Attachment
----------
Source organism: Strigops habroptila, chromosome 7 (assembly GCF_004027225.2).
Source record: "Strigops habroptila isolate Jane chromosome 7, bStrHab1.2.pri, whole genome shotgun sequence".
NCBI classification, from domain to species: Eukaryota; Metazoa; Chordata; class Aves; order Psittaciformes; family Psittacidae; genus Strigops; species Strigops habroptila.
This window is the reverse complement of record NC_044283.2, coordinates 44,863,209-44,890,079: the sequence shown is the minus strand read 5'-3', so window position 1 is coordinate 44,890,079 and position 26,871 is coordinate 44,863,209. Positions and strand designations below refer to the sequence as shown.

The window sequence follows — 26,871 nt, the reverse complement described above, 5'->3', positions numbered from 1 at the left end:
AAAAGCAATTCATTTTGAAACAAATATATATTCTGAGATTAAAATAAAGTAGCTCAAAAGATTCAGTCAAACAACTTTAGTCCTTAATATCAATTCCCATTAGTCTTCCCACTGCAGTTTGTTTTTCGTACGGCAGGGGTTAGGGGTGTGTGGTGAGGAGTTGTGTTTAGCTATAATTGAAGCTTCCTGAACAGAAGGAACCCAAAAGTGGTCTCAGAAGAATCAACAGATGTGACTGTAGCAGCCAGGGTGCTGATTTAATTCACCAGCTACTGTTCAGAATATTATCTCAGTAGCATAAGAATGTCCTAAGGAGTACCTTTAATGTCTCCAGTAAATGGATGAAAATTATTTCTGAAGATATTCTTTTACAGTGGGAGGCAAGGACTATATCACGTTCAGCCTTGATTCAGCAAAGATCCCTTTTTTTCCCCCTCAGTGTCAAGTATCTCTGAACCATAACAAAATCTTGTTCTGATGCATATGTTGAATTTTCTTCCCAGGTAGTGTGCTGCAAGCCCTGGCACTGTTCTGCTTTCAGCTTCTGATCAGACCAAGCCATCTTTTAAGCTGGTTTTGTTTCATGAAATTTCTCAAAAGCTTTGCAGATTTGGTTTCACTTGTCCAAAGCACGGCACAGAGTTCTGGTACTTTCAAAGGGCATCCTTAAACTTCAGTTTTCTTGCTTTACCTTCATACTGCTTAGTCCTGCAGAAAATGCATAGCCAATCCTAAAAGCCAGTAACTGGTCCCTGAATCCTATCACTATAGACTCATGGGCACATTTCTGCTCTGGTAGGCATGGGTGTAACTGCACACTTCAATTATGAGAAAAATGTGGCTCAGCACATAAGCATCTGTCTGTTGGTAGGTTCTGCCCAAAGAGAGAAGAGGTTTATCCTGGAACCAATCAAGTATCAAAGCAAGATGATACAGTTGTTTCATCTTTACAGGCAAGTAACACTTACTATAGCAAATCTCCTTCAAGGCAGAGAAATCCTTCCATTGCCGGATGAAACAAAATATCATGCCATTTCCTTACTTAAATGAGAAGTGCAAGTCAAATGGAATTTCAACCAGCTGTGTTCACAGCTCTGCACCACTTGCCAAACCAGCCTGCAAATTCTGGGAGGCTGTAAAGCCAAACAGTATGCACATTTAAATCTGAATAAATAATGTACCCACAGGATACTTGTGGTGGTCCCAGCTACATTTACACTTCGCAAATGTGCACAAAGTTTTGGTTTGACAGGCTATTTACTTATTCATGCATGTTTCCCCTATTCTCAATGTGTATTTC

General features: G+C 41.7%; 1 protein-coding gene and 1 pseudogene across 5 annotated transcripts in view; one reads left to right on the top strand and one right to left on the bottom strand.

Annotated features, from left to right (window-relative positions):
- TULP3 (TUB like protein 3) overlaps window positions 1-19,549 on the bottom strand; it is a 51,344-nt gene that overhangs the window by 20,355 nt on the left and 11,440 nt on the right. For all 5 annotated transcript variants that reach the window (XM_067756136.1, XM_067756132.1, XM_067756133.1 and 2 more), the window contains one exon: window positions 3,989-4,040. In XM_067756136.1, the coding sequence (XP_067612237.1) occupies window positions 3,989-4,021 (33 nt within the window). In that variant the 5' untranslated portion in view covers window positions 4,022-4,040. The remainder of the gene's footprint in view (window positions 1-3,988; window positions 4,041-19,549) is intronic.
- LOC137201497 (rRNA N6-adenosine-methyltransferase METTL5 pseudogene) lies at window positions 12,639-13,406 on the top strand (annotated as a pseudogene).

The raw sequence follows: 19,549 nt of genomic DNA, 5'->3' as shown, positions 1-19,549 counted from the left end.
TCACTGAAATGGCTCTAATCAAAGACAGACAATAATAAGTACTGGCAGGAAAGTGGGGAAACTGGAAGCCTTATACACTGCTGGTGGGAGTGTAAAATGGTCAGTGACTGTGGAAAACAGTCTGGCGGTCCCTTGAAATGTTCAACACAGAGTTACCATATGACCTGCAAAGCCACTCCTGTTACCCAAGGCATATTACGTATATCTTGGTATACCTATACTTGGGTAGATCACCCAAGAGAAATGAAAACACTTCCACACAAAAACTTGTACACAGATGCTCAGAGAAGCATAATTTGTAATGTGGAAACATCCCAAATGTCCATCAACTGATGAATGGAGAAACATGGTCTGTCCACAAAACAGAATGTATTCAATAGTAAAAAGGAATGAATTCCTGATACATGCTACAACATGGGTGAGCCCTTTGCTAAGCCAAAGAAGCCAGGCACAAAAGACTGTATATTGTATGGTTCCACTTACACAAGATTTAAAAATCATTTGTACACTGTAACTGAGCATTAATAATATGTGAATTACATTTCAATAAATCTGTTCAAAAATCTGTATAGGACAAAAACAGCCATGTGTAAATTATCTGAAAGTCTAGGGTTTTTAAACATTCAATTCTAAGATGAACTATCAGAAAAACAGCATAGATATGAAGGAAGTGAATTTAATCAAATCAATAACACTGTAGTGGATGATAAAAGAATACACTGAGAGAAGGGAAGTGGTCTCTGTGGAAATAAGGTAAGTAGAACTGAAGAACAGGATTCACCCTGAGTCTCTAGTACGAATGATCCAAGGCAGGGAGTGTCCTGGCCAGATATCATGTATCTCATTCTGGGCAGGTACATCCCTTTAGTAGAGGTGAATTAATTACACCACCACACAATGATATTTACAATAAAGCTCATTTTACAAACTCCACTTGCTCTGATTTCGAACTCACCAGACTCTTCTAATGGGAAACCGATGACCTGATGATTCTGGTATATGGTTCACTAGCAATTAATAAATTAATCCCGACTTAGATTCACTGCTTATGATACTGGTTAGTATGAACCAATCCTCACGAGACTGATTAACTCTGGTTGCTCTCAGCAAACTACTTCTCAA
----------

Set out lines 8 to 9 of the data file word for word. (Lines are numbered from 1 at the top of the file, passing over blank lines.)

Annotated features, from left to right (window-relative positions):
- TULP3 (TUB like protein 3) overlaps window positions 1-19,549 on the bottom strand; it is a 51,344-nt gene that overhangs the window by 20,355 nt on the left and 11,440 nt on the right. For all 5 annotated transcript variants that reach the window (XM_067756136.1, XM_067756132.1, XM_067756133.1 and 2 more), the window contains one exon: window positions 3,989-4,040. In XM_067756136.1, the coding sequence (XP_067612237.1) occupies window positions 3,989-4,021 (33 nt within the window). In that variant the 5' untranslated portion in view covers window positions 4,022-4,040. The remainder of the gene's footprint in view (window positions 1-3,988; window positions 4,041-19,549) is intronic.